There’s an old saying: You can pick your friends, but you can’t pick your family.
Nonsense, replied Armistead Maupin in a series of novels collectively called Tales of the City. There always comes a moment when a family member leans across the table to say something profoundly hurtful to a gay relative. “Reverend Harker says that things have gotten so bad in Miami that the homosexuals are kissing each other in public,” reads one letter from back home to Maupin’s Michael Mouse, a young gay man. “Your Papa doesn’t believe that, but I say the devil is a lot more powerful than we think he is.”
Small wonder that such alienating words cause their recipients to seek out people of kinder hearts.
Maupin, a Southern conservative who had served in Vietnam, wandered into San Francisco in the late 1960s, when liberation was in the air. “There was a new San Francisco being born in a chrysalis in the crumbling shell of the old city,” wrote fellow journalist David Talbot in Season of the Witch. “And no one captured the feeling of this butterfly world better than a young gay writer named Armistead Maupin.”
Maupin had been working a news beat at AP when a gruff old editor at the San Francisco Chronicle, recognizing the young man’s talent, demanded that Maupin be hired to write pretty much whatever he wanted. Just days before, Maupin had nervously rehearsed a coming-out confession to a friend, a bohemian woman long resident in the city. When he told her he was gay, she answered, “Big fucking deal.” It was a revelation for Maupin, who recounted, “I had landed in a place where the heterosexuals were more comfortable with homosexuality than I was.” Behold: A new beat was born, a chronicle of city life in a city like no other.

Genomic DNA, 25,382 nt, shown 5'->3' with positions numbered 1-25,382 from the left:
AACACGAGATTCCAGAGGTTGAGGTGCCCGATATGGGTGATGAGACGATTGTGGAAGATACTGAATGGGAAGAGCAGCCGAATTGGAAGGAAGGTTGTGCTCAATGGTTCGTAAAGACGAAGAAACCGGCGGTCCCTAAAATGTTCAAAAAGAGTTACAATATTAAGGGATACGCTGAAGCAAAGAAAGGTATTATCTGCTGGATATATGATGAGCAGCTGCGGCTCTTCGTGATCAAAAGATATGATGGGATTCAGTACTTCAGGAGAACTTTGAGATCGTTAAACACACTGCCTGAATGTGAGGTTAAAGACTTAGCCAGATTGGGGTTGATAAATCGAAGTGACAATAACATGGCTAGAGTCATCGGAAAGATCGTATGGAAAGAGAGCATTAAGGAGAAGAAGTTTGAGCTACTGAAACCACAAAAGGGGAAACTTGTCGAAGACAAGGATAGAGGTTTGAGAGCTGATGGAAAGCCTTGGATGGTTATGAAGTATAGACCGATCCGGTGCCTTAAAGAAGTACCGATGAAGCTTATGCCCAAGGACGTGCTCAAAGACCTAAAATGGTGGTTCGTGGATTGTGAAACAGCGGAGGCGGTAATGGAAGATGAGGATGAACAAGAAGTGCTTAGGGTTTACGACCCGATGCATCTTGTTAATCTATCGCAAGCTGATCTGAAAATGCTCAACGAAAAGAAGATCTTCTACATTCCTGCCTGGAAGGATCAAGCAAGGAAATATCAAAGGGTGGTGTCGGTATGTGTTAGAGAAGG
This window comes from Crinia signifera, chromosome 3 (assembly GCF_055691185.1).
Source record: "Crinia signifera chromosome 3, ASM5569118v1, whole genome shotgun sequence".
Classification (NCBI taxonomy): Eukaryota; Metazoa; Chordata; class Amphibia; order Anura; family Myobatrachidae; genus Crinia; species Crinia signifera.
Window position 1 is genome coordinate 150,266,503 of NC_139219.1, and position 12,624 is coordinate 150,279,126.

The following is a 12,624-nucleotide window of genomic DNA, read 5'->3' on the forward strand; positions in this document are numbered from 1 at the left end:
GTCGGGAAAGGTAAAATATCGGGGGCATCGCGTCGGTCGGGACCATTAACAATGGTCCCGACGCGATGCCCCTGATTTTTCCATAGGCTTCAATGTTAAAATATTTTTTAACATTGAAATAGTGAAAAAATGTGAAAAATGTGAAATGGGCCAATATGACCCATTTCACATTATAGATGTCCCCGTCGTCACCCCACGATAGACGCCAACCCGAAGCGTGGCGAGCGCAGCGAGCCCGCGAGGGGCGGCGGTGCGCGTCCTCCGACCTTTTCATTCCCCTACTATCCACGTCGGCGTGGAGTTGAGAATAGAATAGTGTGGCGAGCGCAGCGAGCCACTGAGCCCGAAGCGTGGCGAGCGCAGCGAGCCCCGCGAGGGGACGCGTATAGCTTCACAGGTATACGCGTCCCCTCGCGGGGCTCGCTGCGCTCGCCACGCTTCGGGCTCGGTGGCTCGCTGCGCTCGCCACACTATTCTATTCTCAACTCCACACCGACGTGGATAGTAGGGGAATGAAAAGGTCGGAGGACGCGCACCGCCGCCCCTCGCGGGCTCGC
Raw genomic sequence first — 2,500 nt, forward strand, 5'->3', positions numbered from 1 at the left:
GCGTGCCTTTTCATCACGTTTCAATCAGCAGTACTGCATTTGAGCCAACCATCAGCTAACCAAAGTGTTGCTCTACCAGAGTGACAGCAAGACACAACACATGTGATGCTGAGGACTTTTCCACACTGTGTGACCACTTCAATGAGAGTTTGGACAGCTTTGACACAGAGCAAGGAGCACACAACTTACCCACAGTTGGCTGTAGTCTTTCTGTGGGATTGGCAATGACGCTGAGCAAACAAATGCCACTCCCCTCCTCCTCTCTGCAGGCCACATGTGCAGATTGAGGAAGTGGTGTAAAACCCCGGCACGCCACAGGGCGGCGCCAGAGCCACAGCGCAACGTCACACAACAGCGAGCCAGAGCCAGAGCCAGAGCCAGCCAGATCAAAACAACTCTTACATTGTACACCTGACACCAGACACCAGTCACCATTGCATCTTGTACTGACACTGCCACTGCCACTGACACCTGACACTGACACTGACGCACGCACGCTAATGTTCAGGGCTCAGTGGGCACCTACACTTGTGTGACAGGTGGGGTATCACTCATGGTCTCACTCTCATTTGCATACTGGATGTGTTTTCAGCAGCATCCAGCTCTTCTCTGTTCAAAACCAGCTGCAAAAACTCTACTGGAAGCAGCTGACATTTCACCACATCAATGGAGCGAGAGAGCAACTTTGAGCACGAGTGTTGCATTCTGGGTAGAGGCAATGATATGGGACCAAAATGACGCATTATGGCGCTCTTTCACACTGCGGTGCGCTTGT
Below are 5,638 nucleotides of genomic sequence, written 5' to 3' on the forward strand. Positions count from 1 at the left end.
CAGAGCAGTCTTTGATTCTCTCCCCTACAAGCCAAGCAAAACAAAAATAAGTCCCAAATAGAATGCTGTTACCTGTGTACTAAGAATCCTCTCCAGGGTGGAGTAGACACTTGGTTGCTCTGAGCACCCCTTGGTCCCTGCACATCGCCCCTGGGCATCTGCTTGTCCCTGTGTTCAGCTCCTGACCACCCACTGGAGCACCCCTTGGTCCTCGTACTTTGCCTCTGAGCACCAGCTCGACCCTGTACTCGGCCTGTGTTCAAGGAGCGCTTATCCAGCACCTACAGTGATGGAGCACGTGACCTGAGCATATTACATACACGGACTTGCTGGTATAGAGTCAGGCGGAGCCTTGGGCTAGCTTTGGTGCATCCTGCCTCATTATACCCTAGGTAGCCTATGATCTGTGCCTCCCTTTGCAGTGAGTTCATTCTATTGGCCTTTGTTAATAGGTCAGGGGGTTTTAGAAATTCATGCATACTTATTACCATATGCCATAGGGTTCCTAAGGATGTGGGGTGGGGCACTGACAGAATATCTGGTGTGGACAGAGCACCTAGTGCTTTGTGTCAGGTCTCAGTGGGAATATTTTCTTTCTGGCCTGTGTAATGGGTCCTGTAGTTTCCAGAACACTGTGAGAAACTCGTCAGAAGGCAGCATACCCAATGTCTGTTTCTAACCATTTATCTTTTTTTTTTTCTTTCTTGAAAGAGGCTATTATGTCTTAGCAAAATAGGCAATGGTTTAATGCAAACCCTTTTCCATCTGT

In 1976, Maupin began spinning out his “Tales of the City” as a serial novel, centering his narrative on an eccentric family-by-choice, its members gay and straight but always tangled in some complication or another, who lived in a marijuana-scented complex at 28 Barbary Lane. Readers were hooked, and the Chronicle’s circulation boomed.
A pleasantly surprised Maupin turned in weekly installments for the next two years, sandwiching his deadlines between vigorous explorations of every corner of the town. Much contemporary history figured in his stories. “Through the imaginary residents of 28 Barbary Lane,” he recalled in the foreword to an omnibus edition of the first three novels published in 1990, “I could comment on the follies of the moment in a way that journalists wouldn’t dare.” He did, and headline-makers such as Jim Jones and Patty Hearst made their ways into his pages. He eventually left journalism to expand the newspaper serial into a multivolume chronicle of a place and time, which later became a hit cable TV show.
Much of Armistead Maupin’s San Francisco of yore is gone. Some remains. What endures most memorably is the love of those characters who, rejected at home, find their own family, their own people. It’s an affecting affirmation of our power to craft happiness—and our own lives—out of sorrow.
Gregory McNamee is a contributing editor.